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Long lines for COVID-19 vaccines build in Florida, Tennessee, Puerto Rico

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MarsBars/iStockBy ERIN SCHUMAKER, ABC News

(NEW YORK) — As the United States’ uneven vaccine rollout continues, lines for vaccination have begun to form in places such as Tennessee, Florida and Puerto Rico.

In Chattanooga, Tennessee, dozens of cars queued up Thursday morning, the first day that those 75 and older were eligible to get vaccinated for COVID-19.

Just after 10 a.m., the county health department issued a notice on Twitter, asking those farther back in the line to leave and come back another time.

In Florida, after Gov. Ron DeSantis expanded vaccine eligibility to those 65 years and older using an executive order, hundreds of people in Lee County, which includes Fort Myers, brought coats, chairs, blankets and tents to wait in line overnight Tuesday and get the vaccine on Wednesday.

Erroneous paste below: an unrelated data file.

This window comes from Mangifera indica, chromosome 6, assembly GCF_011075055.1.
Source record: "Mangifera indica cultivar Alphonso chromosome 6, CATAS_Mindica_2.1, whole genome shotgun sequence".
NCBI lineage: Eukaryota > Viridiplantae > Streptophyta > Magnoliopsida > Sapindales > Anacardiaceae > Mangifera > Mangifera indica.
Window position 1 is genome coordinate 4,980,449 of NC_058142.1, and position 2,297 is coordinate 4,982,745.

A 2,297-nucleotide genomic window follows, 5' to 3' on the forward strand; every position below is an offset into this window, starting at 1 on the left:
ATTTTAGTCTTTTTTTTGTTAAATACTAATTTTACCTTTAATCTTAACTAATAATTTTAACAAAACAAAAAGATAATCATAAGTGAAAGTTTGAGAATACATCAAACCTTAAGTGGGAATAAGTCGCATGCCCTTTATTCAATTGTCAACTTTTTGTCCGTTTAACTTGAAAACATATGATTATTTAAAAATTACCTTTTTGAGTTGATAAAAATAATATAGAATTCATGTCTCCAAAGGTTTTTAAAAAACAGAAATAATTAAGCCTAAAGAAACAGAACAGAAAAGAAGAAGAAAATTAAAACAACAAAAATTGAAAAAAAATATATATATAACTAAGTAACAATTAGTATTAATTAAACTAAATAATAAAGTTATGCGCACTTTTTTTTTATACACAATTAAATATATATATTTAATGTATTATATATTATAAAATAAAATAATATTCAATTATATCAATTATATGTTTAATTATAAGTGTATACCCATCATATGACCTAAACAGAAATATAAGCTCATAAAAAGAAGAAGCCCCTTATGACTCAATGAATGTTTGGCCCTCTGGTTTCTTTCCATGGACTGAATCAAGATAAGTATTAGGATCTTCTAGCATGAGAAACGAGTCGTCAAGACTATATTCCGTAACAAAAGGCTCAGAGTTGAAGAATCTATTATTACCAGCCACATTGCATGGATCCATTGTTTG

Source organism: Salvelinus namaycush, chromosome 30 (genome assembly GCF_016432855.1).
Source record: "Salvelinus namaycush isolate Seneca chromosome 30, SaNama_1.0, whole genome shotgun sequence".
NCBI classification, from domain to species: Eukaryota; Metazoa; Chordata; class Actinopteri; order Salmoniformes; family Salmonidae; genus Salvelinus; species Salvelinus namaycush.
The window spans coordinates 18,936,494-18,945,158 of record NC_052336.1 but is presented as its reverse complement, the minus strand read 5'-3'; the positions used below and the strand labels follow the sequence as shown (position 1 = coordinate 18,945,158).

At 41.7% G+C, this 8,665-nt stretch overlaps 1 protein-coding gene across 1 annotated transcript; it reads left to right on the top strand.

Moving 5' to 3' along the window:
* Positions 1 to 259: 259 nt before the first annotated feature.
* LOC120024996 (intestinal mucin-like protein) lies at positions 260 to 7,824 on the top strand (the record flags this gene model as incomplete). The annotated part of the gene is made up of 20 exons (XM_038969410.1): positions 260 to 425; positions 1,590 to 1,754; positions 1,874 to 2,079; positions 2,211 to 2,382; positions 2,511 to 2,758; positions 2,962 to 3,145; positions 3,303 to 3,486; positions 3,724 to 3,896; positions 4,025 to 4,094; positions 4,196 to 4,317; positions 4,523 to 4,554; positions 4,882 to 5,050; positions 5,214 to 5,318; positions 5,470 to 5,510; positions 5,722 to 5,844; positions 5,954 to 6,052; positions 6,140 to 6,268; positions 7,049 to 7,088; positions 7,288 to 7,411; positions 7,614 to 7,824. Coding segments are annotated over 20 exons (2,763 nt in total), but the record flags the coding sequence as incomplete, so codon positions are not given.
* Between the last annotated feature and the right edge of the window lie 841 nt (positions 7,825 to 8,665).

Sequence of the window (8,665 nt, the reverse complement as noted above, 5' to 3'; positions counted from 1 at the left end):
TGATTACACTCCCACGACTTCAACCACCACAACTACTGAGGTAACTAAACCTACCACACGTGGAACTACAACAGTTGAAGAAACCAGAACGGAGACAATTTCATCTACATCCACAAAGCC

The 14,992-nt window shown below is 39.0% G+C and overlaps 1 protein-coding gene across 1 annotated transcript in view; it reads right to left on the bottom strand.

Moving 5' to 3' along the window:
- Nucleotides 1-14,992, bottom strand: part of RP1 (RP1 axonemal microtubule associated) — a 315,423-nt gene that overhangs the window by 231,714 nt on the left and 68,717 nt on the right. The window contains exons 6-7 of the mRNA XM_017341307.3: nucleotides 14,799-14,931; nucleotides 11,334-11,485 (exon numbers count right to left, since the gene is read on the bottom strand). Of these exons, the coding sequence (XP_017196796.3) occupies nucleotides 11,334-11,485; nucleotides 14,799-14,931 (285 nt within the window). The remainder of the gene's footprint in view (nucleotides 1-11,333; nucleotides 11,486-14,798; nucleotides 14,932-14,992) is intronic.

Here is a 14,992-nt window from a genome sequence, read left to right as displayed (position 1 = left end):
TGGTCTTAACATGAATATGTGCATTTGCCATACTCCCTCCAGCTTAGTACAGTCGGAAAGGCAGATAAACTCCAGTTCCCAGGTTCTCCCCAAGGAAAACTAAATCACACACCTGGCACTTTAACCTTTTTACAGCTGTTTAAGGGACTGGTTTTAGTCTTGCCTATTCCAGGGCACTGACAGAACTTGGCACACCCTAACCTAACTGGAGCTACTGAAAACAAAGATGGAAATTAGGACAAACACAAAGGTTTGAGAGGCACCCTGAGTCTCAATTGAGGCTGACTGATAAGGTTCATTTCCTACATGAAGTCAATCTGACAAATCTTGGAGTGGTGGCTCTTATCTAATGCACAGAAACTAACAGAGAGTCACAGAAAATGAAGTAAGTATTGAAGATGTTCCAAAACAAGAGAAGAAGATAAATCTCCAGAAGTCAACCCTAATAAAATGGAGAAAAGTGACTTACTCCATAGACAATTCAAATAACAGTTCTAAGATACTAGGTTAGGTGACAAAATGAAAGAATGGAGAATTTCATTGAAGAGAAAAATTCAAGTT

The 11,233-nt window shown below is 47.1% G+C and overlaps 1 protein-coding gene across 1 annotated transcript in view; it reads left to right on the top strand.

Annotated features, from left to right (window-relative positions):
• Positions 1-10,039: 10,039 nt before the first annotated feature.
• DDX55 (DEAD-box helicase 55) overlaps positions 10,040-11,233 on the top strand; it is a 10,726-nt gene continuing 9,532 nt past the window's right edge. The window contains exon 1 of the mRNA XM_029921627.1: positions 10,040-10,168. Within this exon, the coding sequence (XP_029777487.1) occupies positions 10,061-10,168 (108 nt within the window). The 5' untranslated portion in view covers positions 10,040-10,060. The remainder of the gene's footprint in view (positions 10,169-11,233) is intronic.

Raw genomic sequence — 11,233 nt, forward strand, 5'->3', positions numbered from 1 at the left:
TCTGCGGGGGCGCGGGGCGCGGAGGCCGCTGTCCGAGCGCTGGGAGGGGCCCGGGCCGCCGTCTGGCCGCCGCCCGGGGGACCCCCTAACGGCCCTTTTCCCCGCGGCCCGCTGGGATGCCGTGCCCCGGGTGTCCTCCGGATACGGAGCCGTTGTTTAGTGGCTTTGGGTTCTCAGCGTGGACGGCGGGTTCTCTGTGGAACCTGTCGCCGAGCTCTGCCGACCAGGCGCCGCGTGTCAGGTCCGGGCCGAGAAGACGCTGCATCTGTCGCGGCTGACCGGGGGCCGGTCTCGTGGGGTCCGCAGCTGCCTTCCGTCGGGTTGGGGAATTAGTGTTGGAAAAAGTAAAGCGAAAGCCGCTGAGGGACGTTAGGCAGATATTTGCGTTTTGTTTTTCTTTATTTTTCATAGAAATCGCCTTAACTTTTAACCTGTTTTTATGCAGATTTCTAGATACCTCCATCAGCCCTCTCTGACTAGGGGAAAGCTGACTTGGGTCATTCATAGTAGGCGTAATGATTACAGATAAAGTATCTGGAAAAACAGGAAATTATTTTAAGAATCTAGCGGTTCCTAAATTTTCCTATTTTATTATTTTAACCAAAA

“Supply is limited,” DeSantis said Wednesday. “We don’t have enough vaccines for all 4 million plus senior citizens in Florida.”

Abdulla Benkhatar, who is 90 and was first in line at a local recreation center, told ABC News Fort Myers affiliate WZVN-TV that he began waiting at 10 a.m. Tuesday.

“We’ve been at home for almost 10 months now,” Benkhatar said. “It’s really important to me, for my health, and to be able to do things I like to do and get back to normal.”

In Puerto Rico, health care workers have consistently been lining up at the Pedrin Zorrilla Coliseum in San Juan trying to get vaccinated, according to the Miami Herald.

Some had returned multiple nights in a row to try and get a shot, while others had defied Puerto Rico’s 9 p.m. curfew to line up on a highway overnight.

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